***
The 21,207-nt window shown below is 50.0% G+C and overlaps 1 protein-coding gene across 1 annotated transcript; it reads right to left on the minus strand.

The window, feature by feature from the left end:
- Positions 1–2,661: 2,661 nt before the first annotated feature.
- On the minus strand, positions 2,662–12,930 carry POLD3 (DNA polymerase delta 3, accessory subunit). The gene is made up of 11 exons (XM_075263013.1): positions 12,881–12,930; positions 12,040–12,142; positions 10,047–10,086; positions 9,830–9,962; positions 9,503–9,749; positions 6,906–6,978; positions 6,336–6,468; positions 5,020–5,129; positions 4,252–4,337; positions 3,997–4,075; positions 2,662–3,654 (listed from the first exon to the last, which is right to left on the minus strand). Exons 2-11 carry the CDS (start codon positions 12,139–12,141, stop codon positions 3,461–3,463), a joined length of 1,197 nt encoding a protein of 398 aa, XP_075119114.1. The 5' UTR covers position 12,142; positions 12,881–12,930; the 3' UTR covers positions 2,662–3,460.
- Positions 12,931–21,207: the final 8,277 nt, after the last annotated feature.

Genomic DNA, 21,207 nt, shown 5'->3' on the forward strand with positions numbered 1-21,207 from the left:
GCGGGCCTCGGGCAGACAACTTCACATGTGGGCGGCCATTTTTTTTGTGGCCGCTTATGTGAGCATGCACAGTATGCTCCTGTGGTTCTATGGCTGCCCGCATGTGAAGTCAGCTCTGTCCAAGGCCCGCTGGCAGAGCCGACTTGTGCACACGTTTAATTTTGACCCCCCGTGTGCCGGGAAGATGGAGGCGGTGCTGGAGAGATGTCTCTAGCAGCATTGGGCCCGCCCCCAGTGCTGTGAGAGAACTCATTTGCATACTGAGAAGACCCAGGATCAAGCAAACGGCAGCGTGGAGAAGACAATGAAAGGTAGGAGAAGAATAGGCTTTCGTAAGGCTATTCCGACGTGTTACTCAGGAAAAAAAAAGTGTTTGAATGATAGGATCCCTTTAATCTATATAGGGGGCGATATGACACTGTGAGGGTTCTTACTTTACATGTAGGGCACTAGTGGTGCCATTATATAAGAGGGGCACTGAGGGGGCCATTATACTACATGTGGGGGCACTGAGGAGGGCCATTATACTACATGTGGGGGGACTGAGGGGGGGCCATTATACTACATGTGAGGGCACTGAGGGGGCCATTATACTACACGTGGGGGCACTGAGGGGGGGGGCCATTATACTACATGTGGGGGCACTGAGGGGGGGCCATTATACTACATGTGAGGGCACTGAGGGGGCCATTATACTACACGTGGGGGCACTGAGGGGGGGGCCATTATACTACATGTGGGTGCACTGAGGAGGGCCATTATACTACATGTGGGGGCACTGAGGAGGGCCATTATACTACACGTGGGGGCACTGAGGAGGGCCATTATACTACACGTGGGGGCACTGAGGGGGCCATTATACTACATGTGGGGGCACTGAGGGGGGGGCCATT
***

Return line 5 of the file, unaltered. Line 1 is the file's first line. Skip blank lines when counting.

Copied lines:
- Positions 12,931–21,207: the final 8,277 nt, after the last annotated feature.